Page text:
Chancellor George Osborne says Britain is 'incapable of building enough homes' as construction output hits record low

  • Construction output was 1.3% lower than in April, according to ONS
  • There was a fall of 5.8% month-on-month in new housebuilding in May 
  • Osborne introduces new reforms to try and turn the market around 
  • Barratt, Persimmon and Taylor Wimpey shares all making gains

Construction in the UK plunged in May, figures revealed today, as Chancellor George Osborne announced a raft of measures aimed at stimulating housebuilding across the country.

Construction output was 1.3 per cent lower than in April, according to the Office for National Statistics - its biggest fall since February last year. On a year-over-year basis, it gained a measly 1.3 per cent, against forecasts for a much healthier 3 per cent gain. 

Both new work, and repair and maintenance contributed to the fall but it was the grossly under performing housebuilding sector that did the most damage. 

Construction output suffered its biggest monthly fall in more than a year in May,

Construction output suffered its biggest monthly fall in more than a year in May,

The ONS said in its report: 'The data suggests that output in the construction industry as a whole has been broadly flat over the last 2 quarters, a marked slowdown compared with the industry’s performance during the broader economic recovery. 

'Much of this easing is due to lower house building output growth, which has softened considerably in 2015.' 

Howard Archer, at IHS, said: 'The fall in construction output in May was led by a 5.8 per cent month-on-month dip in new housebuilding, which the government may well highlight as showing the need to take measures to boost housebuilding.' 

The figures come as Osborne launched planning policies to try and boost housebuilding. Osborne said reforms were needed because Britain had been 'incapable of building enough homes'.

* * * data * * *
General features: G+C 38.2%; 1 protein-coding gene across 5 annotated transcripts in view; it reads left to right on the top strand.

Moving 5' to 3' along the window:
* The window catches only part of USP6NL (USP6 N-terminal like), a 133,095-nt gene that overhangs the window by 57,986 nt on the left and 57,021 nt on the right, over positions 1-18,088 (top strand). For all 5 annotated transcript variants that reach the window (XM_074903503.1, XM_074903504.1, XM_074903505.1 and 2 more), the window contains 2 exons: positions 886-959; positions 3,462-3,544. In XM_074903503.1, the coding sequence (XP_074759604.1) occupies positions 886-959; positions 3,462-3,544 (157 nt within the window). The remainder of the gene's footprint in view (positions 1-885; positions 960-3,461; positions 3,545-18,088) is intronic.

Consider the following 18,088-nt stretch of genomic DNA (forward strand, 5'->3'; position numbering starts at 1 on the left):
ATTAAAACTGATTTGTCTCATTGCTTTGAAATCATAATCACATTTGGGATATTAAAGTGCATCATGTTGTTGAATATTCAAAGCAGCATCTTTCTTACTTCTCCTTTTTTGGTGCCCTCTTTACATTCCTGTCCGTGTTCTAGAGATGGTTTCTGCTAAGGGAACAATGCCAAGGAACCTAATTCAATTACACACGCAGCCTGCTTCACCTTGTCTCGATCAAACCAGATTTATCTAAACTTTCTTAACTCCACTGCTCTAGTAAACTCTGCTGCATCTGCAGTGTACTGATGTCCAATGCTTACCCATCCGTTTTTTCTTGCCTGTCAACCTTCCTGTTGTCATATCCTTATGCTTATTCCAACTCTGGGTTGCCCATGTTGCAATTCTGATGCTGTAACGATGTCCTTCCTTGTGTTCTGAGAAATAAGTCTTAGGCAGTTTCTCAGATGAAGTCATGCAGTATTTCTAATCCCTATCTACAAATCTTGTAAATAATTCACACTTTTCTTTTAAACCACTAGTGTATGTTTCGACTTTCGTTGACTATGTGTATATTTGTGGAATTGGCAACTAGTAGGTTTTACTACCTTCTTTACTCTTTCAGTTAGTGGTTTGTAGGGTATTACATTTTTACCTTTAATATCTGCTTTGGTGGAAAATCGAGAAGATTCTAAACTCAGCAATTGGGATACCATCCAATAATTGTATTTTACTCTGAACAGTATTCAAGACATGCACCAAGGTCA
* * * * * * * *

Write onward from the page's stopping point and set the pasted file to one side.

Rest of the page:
The measures include automatic planning permission being granted on many brownfield sites in England for housebuilding.

Plans also include powers for the government to step in and draw up housing plans if local authorities fail to do so. Town halls that drag their feet on planning decisions may be fined, the government said.

Getting tough: Osborne said reforms were needed because Britain had been 'incapable of building enough homes'

Getting tough: Osborne said reforms were needed because Britain had been 'incapable of building enough homes'

As a result of Osborne's plans housbuilding stocks have soared this morning.  

Barratt Developments is up 2.0 per cent, or 11.5p, at 632.0p. Persimmon has gained 1.7 per cent, or 21.0p at 1,975.0p and Taylor Wimpey rose 1.9 per cent, or 3.5p, at 188.5p.

The government hopes that a nimbler land and housing market will help improve Britain's poor productivity growth by making it easier for people to own homes close to their work and for firms to have more freedom of location. 

It follows a warning this week's Budget would cut investment in new homes.

The proposed changes feature in a 90-page document to address Britain's productivity record. 

A strong recovery in the economy in the last two years has pushed employment to record highs. But growth in output per worker lags behind the rates of many other advanced countries.

Friday's launch of the productivity plan represents the second half of the government's first budget since the Conservative Party of Prime Minister David Cameron won an outright majority in national elections in May.

In the budget statement on Wednesday, Osborne announced major cuts to welfare spending and the introduction of a higher minimum wage as he set out his plans to overhaul the economy over the next five years.

The finance ministry said Britain's economy would be 31 per cent bigger if it could match US productivity.

The productivity plan will cover areas including higher education and training, transport, trade and the devolution of power to cities and regions. But changes to planning rules for housing would be the centrepiece.

Osborne said: 'Britain has been incapable of building enough homes. The reforms we made to the planning system in the last parliament have started to improve the situation.

'But we need to go further and I am not prepared to stand by when people who want to get on the housing ladder can't do so.'

British house prices have risen sharply in the past two years thanks largely to a lack of properties on the market.

Other measures due to be announced on Friday include stronger compulsory purchase powers to bring forward more brownfield land and the devolution of planning powers to the mayors of London and Manchester.

Major infrastructure projects which include housing development may be fast-tracked and planning permission requirements could be relaxed for raising the height of buildings in London to the same level as an adjoining building. 

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